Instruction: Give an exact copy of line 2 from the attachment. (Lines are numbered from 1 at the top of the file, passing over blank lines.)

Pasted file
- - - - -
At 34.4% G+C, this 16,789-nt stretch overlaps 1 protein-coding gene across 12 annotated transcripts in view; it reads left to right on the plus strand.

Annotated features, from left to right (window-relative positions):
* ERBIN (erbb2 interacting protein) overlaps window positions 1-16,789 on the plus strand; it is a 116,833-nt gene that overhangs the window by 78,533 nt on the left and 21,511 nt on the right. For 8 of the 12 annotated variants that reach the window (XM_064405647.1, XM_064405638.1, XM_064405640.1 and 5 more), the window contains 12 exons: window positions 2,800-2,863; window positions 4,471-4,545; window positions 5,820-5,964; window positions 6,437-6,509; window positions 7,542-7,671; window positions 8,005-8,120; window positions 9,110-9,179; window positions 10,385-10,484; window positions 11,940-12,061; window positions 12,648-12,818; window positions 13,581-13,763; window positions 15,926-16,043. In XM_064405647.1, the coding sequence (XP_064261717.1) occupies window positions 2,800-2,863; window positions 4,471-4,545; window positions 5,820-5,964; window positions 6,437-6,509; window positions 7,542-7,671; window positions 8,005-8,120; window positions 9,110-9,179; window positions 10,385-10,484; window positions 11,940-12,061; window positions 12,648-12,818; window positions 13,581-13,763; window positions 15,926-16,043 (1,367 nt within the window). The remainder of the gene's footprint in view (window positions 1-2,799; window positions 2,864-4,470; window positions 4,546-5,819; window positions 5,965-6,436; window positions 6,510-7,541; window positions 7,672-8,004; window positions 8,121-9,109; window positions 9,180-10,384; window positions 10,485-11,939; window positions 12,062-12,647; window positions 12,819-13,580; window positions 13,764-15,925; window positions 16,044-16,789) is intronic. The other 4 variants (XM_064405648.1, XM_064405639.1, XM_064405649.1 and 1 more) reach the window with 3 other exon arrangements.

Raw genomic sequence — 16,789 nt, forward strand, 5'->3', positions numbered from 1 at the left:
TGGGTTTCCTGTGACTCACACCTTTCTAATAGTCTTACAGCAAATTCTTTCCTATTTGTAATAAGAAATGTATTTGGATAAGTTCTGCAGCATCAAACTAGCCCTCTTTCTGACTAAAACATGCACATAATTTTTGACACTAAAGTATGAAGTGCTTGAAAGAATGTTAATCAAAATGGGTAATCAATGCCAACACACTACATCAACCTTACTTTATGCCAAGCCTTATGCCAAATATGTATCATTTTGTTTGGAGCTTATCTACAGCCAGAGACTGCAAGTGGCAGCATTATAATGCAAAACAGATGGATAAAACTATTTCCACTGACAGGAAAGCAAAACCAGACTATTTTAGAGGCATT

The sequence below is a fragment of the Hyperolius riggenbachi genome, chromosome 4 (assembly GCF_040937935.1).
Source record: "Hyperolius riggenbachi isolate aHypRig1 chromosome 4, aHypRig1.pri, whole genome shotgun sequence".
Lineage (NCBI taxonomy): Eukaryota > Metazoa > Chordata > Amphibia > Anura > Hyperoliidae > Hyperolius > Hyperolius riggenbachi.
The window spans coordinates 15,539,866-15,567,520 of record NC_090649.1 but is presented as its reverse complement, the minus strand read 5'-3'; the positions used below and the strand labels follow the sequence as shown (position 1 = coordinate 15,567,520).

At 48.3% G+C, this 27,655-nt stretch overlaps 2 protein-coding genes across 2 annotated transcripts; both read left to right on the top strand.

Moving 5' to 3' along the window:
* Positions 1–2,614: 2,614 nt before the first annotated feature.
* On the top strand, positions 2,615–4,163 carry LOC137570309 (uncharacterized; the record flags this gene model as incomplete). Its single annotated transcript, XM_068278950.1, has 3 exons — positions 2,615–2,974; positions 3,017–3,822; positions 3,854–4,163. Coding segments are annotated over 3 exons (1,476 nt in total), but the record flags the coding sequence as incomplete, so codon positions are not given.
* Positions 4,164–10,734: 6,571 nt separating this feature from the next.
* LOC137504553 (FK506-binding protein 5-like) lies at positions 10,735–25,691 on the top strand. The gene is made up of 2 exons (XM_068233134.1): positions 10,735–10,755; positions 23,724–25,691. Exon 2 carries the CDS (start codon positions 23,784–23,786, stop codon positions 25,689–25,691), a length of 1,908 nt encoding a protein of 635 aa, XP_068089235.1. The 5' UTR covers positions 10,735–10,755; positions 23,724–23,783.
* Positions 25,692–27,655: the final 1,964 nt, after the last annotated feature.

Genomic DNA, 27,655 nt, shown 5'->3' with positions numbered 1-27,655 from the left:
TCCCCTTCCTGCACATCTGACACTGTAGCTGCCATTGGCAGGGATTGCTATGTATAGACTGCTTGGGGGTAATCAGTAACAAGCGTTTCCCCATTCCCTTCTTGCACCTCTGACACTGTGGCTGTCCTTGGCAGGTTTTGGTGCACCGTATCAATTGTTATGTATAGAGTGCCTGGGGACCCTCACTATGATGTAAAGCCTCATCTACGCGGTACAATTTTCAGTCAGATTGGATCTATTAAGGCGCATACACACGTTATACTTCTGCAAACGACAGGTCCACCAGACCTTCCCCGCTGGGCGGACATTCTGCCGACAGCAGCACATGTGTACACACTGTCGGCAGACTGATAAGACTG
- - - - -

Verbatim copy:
Annotated features, from left to right (window-relative positions):